The pulse ox read in the 83 range.   A pulse ox measures the amount of oxygen in the blood.  A normal, healthy person should have a pulse ox of 98-100.  The doctor asked his nurse to get another one as he thought it was broken.  The second pulse ox said about the same thing.  The doctor then had Nicole wear some oxygen for a few minutes.  I don't remember if this changed her number or not.  I will never forget him looking at me and saying "this isn't good...."  They also pricked her finger to check her hemoglobin which I don't remember if it was high, low or normal but I don't believe it was normal.  The doctor said she needed to see a cardiologist  He asked if I wanted him to set it up and I said yes.  Later that afternoon I got a call from the cardiologist with an appointment for the next day...

Wednesday, January 7, 2015

Appointments, lab results and pump problems

Happy New Year!!!!!!!!  I hope 2015 is the best year yet for you.

Nicole saw the hematologist on Dec. 30th.  Her last visit prior to that had been Oct. 31st.  She had a lot of blood taken at this appointment in Oct. All of this lab work came back normal.  I had a feeling going into this appointment on Dec. 30th that there is really no reason to keep seeing him.  There is no clear cut reason or answer why she has a chronically low platelet count.  We know if she ever needs surgery she will need a platelet transfusion.  The doctor did say that her previous diagnosis of idiopathic thromocytopenic purpura (hoping for correct terminology and spelling) was wrong and her immune system isn't attacking her platelets.

The only issue was her IgG was low but not low enough for infusions.  He was going to test it again which he did along with some other immunology tests but no follow up appointment was made.  I was not surprised.  They were suppose to call with the results.

The hematologist believes that her Eisenmenger Syndrome is the cause of her low platelet count.  I have never heard this before which I would think a congenital heart defect cardiologist would know and neither one of her CHD doctor's have every mentioned this.  The first hematologist Nicole saw said it was her medication and while I know it does contribute it wasn't  the reason as her platelet count was low upon diagnosis.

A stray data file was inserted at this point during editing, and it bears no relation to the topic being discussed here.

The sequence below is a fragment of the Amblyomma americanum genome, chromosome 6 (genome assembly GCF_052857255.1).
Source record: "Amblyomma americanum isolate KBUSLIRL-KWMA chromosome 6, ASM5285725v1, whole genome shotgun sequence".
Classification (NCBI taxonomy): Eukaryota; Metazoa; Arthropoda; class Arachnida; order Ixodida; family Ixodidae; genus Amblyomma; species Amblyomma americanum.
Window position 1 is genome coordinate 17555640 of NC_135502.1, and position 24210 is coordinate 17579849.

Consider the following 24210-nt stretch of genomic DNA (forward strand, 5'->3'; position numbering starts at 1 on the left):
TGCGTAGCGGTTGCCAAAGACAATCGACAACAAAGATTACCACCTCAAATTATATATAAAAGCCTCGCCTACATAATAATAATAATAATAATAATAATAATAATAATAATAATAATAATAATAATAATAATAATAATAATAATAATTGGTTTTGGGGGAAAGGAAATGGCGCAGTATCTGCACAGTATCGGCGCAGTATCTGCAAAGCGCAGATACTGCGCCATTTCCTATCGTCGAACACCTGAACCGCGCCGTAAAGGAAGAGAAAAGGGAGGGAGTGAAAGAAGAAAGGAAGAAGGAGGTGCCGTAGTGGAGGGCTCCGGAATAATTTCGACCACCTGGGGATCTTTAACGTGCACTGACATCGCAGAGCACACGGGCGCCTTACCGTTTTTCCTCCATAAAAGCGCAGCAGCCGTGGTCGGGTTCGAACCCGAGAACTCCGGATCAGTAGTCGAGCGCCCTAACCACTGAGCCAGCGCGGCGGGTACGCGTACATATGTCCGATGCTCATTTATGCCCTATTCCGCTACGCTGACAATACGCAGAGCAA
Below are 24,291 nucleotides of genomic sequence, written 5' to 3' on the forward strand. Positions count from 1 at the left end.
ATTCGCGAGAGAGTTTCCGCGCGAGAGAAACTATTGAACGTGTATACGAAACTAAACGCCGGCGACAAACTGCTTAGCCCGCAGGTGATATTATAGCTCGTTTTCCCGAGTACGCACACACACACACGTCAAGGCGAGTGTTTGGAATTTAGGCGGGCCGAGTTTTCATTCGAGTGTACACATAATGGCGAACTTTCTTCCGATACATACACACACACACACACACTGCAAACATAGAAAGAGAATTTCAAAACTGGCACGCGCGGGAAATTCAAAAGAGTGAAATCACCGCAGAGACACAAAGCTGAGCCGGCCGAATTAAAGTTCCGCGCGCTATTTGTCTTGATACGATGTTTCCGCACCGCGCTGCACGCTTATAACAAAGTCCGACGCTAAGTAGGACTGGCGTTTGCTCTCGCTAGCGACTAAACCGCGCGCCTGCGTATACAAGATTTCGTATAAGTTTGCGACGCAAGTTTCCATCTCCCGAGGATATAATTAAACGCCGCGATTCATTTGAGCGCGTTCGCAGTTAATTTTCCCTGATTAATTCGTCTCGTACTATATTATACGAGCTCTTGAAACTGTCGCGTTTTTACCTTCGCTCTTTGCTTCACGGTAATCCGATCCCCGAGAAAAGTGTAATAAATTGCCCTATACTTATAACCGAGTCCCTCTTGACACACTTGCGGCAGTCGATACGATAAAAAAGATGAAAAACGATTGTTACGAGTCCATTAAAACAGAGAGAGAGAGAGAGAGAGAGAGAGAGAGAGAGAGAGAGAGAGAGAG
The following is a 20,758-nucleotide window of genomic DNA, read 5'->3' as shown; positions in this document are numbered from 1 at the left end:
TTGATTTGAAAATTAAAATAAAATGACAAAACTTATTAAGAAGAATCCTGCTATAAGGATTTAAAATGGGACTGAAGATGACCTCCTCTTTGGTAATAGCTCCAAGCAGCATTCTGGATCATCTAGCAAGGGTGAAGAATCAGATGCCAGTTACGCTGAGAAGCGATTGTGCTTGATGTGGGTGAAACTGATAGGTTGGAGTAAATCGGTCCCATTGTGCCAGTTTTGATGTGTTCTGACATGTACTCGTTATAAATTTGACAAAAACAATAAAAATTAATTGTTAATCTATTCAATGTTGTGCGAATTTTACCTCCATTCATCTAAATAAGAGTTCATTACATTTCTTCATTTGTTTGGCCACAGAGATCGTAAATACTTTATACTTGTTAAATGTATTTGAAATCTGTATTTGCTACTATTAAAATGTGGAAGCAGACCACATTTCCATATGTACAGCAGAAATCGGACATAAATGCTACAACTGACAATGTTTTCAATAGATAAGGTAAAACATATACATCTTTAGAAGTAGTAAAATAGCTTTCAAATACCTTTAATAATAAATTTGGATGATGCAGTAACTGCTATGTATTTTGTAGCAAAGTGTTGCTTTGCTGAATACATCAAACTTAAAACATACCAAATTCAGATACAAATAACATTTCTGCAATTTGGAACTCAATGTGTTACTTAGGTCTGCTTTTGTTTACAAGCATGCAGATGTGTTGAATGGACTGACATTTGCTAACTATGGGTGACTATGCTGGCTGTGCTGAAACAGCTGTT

Nicole was having pump issues the week of Christmas and the week of New Year's.  The majority of the time, at least for Nicole, these occur while she's sleeping.  The first time was Christmas Eve day at 9:00 a.m. but she didn't tell me she obviously unkinked the tubing and the pump was working again.    It alarmed again at 1:00 p.m. and wouldn't stop alarming so we had to call  Accredo (the specialty pharmacy)  and speak with a nurse.  The nurse had her unattach the tubing at the site and clean off the tip with alcohol as sometimes the Remodulin builds up and I believe we were told it gets sticky and will gunk up.  This seemed to work and got the pump to stop alarming and go back to running.

On Monday, Dec. 29th Nicole's pump malfunctioned with blockage detected twice within a five minute period  at 4:20 a.m. and she was able to clear it by running her fingers along the tubing.  At 7:35  a.m. it started alarming again and she couldn't get it to stop so we had to call a nurse at Accredo. He had her check for kinks and then had her push some buttons on the screen of the pump and it went back to running. After this Nicole believed she found the kink so we went ahead and changed the tubing. At 10:45 a.m. the pump goes off again for blockage detected and wouldn't stop so called a nurse again.  She was able to get the pump to stop by having Nicole check the tubing and hit some buttons but she did say if the pump went off again then she would need to change the pump and if it still alarmed she would have to change her site.